The last of its kind…one more time
In the early Nineties, Jay Leno was still a busy stand-up comedian and frequent substitute host of NBC’s The Tonight Show, but he was not yet renowned as a consummate car collector / enthusiast with a fondness for Lamborghinis. Leno was also the TV pitchman for Doritos snack chips. You may remember the tagline he gave in each commercial, “Crunch all you want. We’ll make more.”
Three decades later, those words could be offered as consolation to 15 American buyers of Lamborghini’s final Aventador model, the 780-4 Ultimae. Their cars, along with 4,000 other VW Group vehicles, including Audis, Bentleys and Porsches, went to the bottom of the Atlantic Ocean aboard the sunken transport ship, Felicity Ace, this past March. Priced starting at $507,000 before options, those 15 cars represent a $7.6M retail loss.
Soon after, Lamborghini graciously alerted those customers that the company would restart Ultimae production to replace their drowned cars. “Ultimae” is Italian for “of last.” So, the 15 cars that Lamborghini will replace will truly be the last of the last.
The 15 Aventador Ultimae models represent just 2.5 percent of the 600 Lamborghini said it would produce, including 350 coupes and 250 roadsters. This is not a limited special edition, but rather just the last of the line that started in 2011. More than 10,000 total were made, and the Aventador was also the platform for numerous special models; among them the Veneno (14 made), the Aventador SVJ and SVJ 63. The Sian hyper hybrid and the Countach revival both spring from the Aventador’s chassis.
As a brief history refresher, the Aventador SVJ set a lap record for a production car on Germany’s Nürburgring-Nordschleife circuit at 6:44.97. For perspective, that was a startling 15 seconds faster than the time set by the Lamborghini Aventador SV three years earlier.
The Ultimae is not only the last Aventador, but also the final naturally aspirated V-12 from Lamborghini. Any successor model that follows is likely to use a hybrid powertrain.
More Chips, Please
Getting back to that sunken treasure off the Azores, restarting production of such a low volume car like the Aventador is not as easy as cranking up the Doritos production line. Lamborghini acknowledged challenges in restarting supply chains to make the 15 lost cars. The company could have simply refunded deposits and put the customers at the front of the line for the Aventador’s successor, so this was a generous gesture.
Those customers must likely be pleased with Lamborghini for choosing the more difficult route. They will be getting a car with not only the marque’s last naturally aspirated V-12, but also its most powerful. The “780” in the car’s name stands for 780 CV, or, European metric output. In American terms, it’s 769 horsepower from the 6.5-liter engine. The “4” of course stands for the all-wheel drive needed to get those ponies to the road without incinerating the rear tires.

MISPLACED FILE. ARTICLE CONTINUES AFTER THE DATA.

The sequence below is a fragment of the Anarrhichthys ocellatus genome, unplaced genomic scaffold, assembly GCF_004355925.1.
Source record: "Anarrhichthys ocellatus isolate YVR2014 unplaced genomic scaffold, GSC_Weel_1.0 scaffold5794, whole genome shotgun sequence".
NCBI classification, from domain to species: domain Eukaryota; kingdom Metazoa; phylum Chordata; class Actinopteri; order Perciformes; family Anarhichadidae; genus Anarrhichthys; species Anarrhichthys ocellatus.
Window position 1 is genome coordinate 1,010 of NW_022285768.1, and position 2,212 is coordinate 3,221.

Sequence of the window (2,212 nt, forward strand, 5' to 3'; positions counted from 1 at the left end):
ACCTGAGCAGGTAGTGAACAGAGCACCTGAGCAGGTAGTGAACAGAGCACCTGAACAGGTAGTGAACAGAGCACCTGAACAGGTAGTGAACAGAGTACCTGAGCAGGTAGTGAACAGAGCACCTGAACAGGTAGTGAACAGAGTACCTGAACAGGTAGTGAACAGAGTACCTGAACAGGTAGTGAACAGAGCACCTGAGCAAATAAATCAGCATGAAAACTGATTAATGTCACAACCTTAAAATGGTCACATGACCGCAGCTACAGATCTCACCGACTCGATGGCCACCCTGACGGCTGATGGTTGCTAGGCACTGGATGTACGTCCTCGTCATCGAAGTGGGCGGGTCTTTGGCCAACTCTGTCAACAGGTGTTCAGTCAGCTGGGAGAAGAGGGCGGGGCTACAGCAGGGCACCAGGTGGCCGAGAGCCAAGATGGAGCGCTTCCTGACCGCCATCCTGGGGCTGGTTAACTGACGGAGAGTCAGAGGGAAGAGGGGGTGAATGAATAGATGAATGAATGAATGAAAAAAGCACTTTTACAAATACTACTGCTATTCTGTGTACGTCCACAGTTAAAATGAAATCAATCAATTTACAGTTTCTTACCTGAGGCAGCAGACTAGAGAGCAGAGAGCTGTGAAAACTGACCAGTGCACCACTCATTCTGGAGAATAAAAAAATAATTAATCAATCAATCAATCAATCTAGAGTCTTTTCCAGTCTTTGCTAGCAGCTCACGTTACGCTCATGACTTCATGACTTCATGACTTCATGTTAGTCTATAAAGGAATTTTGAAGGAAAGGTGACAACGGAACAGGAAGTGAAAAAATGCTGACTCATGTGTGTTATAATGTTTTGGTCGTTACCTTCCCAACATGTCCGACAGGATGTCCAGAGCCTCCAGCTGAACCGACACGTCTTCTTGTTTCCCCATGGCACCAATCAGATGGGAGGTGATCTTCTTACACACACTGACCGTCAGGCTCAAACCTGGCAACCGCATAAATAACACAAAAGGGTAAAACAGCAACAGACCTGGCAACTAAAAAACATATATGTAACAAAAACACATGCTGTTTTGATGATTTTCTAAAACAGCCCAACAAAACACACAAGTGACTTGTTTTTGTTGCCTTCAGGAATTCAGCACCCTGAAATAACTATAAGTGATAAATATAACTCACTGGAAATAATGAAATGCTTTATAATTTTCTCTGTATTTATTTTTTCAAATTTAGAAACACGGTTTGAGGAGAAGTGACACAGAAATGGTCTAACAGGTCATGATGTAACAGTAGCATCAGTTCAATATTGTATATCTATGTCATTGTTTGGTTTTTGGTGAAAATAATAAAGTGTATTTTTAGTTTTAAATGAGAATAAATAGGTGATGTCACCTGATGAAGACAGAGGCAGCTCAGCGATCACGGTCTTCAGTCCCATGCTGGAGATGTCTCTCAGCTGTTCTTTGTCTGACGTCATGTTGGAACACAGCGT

Some Perspective on Technology
The Aventador Ultimae’s V-12 cranks out 531 lb-ft of torque, an impressive number on its own, but one that is easily eclipsed by more modern, smaller-displacement powertrains. Consider the 568 lb-ft from the twin-turbo 3.9-liter V-8 in the Ferrari F8 Tributo. Also, Ferrari’s recently introduced 296 GTB extracts a stunning 819 horsepower and nearly 800 lb-ft of torque from a 3.0-liter twin-turbo V-6 hybrid powertrain. Lamborghini’s own Urus is another good example, with 641 horsepower and 627 lb-ft of torque from a 4.0-liter twin-turbo V-8.
Those comparisons take nothing away from the wonderful mechanical craziness of the Aventador’s V-12, but rather highlight the benefits of turbocharged and hybrid powertrains in newer supercars — and those to come.
The Lamborghini Aventador, while more civilized to drive than, say, a 1980s Countach, is not without compromises. None of these should deter anyone from buying one, however. They’re just factoids that give a clue about this beast’s raw personality. Nobody ever accused the Aventador of being an “everyday supercar.”
Even in Ultimae form, the Aventador still uses the old 7-speed single-clutch automated-manual transmission. It has been improved over the years but, according to critics, it is still not nearly as refined a driving partner as modern dual-clutch automatics, such as used in Lamborghini’s own Huracán and just about all other supercars. As Car and Driver pointed out in its Aventador Ultimae preview drive, the shifts get faster and smoother the faster you go (hint, hint).
Visibility from inside any Aventador has always been sketchy, but then, at least people will notice you when you step out of the car. Maybe that’s a fair trade-off.
Don’t Cry for Me, Lamborghini
Though built from carbon fiber and aluminum, the Aventador Ultimae still puts down nearly 4,000 pounds of road-hugging mass. The manic V-12 can just shrug off the weight, though, doing 0-60 in about 2.5 seconds and, with enough track, a 220-mph top end.
Do not mourn the Aventador’s departure. Even if you do not get an Ultimae, there are plenty of other variants available in the secondary market. And, just like Doritos, Lamborghini will keep making more cars, and some will eventually top the impressive Aventador Ultimae.